Ask An Editor

I’ve been on both sides of the author-editor relationship. I was an editor of the American Sociological Association’s sole pedagogical journal, Teaching Sociology, from 2010-2014. In those five years, I wrote over a thousand decision letters; I struggled with each one. How to encourage realistically some, let others down gently but honestly, and celebrate with those who were to be published. And while I have had many articles and several books published, I have also felt the sting of what I felt were unfair editorial decisions. I’ve had my share of “Reviewer 2’s” inappropriate or off-topic comments. I want to answer some questions I was frequently asked as an editor.

What are the reasons that an editor might reject a manuscript without review? (Sometimes called a “desk reject”)

Red stamp that says "rejected" three timesProbably the most common reason is that the manuscript was not a good fit for the journal and its mission. So for example, the journal I edited was a pedagogically-focused journal. But I sometimes received a manuscript which didn’t fit that mission. For example, a manuscript might be submitted and it is on how the interactions between a school principal and the school district’s central office shaped the budgeting process for an elementary school. Interesting, but I rejected that manuscript without sending it out to reviewers, because it was not enough about pedagogy. I would though, give the author the names of a few journals to which it was a better fit (in this case, the ASA journal, Sociology of Education). Other times the manuscript was pedagogical in nature, but was about teaching, for example, the introduction to political science college course, and not about teaching sociology. Again, I would instantly reject it but suggest that discipline’s pedagogical journal (if there was one).

Can I ignore some comments either made by the editor or a reviewer?

Mulitiple white balls with word "Ignore" on them and one red one that says "Listen"Of course you can, but …. think through the critique carefully before you choose to ignore it. If several reviewers are saying the same comment—I don’t think you should ignore it. And if you do, don’t pretend the comment wasn’t stated repeatedly when you go to write the cover letter the revised manuscript to the editor and reviewers. You will need to explain in detail why you chose to ignore the comment. Would it have changed the point of the manuscript in ways you disagreed with? Would a suggestion to use a different theoretical framework have required too much new literature? And why would that not be a good thing? Tell them why you made the choice to ignore their comment.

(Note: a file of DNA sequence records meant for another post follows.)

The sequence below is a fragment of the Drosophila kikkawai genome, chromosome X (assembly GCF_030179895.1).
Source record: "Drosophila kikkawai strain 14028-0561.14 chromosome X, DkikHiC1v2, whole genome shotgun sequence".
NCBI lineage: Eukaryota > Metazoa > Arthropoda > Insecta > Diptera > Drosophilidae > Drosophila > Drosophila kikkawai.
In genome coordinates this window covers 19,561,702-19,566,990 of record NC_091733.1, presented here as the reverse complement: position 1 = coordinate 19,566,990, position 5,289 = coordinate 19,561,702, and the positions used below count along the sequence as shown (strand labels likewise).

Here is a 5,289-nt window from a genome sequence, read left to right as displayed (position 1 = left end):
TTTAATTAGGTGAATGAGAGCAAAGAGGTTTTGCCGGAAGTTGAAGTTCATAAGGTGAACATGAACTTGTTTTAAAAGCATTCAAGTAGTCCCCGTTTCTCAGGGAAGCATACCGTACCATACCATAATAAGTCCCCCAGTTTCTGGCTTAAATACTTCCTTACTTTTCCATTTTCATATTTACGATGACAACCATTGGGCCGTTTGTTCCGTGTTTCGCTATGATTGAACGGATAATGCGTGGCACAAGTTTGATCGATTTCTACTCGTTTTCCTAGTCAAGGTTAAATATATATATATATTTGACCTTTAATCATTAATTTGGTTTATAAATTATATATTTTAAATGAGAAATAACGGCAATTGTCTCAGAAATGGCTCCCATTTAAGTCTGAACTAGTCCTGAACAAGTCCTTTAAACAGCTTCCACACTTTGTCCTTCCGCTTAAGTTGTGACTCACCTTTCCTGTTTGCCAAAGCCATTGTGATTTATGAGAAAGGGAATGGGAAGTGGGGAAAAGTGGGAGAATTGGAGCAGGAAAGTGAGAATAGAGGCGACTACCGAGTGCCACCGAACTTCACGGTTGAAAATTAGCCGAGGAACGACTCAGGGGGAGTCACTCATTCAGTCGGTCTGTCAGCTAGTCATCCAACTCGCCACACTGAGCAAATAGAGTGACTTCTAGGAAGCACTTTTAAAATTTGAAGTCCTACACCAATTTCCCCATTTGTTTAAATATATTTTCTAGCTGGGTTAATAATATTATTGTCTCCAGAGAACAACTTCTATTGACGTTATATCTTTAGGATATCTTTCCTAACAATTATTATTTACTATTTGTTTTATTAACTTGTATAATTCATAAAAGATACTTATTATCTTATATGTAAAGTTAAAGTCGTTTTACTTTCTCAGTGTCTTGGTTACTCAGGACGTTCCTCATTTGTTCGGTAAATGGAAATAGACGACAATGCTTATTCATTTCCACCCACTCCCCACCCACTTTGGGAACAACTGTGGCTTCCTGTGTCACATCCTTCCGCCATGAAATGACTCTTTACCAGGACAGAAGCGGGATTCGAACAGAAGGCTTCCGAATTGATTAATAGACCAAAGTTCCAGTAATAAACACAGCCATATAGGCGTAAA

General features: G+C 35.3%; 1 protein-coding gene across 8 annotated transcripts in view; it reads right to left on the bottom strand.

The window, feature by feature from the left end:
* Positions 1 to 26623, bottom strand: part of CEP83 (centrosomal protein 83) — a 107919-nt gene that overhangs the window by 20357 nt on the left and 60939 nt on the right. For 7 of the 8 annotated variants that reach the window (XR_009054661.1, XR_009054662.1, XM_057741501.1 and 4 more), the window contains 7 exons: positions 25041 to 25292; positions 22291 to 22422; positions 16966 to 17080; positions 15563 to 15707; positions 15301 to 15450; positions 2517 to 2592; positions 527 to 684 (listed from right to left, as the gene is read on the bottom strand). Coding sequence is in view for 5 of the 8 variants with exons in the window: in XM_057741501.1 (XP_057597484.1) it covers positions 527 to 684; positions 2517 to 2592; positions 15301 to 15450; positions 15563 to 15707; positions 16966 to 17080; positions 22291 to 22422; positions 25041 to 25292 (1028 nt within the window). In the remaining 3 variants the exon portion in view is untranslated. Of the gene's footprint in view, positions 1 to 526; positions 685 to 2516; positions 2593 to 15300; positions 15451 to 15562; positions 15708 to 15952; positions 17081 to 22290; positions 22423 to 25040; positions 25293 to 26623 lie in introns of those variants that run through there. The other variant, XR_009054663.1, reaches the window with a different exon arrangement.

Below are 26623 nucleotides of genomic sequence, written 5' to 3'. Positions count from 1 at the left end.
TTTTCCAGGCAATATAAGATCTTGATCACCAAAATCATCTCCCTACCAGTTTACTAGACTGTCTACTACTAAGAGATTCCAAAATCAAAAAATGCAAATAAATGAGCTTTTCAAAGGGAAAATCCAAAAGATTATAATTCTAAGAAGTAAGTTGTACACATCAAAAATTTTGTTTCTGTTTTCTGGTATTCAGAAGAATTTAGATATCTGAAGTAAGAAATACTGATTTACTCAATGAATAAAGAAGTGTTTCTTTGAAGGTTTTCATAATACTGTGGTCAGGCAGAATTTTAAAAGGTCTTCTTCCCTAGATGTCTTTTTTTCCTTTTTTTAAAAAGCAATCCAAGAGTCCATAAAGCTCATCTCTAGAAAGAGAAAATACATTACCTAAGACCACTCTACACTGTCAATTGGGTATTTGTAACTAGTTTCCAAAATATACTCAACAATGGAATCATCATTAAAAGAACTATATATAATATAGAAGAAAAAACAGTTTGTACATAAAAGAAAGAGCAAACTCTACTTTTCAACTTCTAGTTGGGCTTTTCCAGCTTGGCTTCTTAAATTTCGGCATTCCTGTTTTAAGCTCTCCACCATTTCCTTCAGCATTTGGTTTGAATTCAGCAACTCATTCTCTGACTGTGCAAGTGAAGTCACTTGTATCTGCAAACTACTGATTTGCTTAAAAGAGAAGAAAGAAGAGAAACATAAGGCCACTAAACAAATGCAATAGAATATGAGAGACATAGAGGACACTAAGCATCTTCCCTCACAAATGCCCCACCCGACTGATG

Can I begin a revision and send it to you, the editor, for your comments and thoughts, outside of the online submission system?

Could you do me a favor?Ask the editor about this in an email before you do it. Editors of top journals, who receive hundreds of submissions a month, will likely say ‘No.” But other journals might have a more developmental approach to working with authors and might say “Yes” to doing this once in a while. If the editor says “Yes,” please don’t abuse her or his kindness by sending a new paragraph a day. Work hard to revise the most complex part of the manuscript, based on the editor’s and reviewers’ comments and send it once for consideration. Be sure to thank the editor when you receive feedback.

Is it okay to call an editor about a decision letter and/or comments?